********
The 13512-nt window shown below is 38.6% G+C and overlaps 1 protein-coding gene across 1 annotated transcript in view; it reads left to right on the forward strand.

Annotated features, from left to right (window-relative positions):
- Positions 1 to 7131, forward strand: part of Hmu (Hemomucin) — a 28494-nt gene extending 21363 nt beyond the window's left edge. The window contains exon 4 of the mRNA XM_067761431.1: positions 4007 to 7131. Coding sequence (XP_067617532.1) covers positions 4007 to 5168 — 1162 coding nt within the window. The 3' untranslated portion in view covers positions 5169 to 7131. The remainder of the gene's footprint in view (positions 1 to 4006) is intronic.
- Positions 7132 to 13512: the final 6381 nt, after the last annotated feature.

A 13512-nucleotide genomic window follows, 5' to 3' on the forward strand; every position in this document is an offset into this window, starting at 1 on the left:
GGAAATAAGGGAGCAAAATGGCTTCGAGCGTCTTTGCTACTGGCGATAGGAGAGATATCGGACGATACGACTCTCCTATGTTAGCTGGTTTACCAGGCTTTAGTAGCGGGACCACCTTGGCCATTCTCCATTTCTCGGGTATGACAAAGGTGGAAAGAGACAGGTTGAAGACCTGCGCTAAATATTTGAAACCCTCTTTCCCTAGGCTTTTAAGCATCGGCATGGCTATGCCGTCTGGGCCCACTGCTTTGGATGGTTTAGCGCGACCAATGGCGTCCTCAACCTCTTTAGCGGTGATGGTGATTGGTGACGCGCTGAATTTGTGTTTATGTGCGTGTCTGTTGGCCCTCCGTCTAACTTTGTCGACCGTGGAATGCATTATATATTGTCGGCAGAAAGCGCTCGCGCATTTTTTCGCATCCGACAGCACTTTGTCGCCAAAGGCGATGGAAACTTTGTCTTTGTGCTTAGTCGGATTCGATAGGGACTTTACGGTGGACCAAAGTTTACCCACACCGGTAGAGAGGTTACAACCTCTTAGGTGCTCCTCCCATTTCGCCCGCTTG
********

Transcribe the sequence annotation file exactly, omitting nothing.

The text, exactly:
The 13512-nt window shown below is 38.6% G+C and overlaps 1 protein-coding gene across 1 annotated transcript in view; it reads left to right on the forward strand.

Annotated features, from left to right (window-relative positions):
- Positions 1 to 7131, forward strand: part of Hmu (Hemomucin) — a 28494-nt gene extending 21363 nt beyond the window's left edge. The window contains exon 4 of the mRNA XM_067761431.1: positions 4007 to 7131. Coding sequence (XP_067617532.1) covers positions 4007 to 5168 — 1162 coding nt within the window. The 3' untranslated portion in view covers positions 5169 to 7131. The remainder of the gene's footprint in view (positions 1 to 4006) is intronic.
- Positions 7132 to 13512: the final 6381 nt, after the last annotated feature.

A 13512-nucleotide genomic window follows, 5' to 3' on the forward strand; every position in this document is an offset into this window, starting at 1 on the left:
GGAAATAAGGGAGCAAAATGGCTTCGAGCGTCTTTGCTACTGGCGATAGGAGAGATATCGGACGATACGACTCTCCTATGTTAGCTGGTTTACCAGGCTTTAGTAGCGGGACCACCTTGGCCATTCTCCATTTCTCGGGTATGACAAAGGTGGAAAGAGACAGGTTGAAGACCTGCGCTAAATATTTGAAACCCTCTTTCCCTAGGCTTTTAAGCATCGGCATGGCTATGCCGTCTGGGCCCACTGCTTTGGATGGTTTAGCGCGACCAATGGCGTCCTCAACCTCTTTAGCGGTGATGGTGATTGGTGACGCGCTGAATTTGTGTTTATGTGCGTGTCTGTTGGCCCTCCGTCTAACTTTGTCGACCGTGGAATGCATTATATATTGTCGGCAGAAAGCGCTCGCGCATTTTTTCGCATCCGACAGCACTTTGTCGCCAAAGGCGATGGAAACTTTGTCTTTGTGCTTAGTCGGATTCGATAGGGACTTTACGGTGGACCAAAGTTTACCCACACCGGTAGAGAGGTTACAACCTCTTAGGTGCTCCTCCCATTTCGCCCGCTTG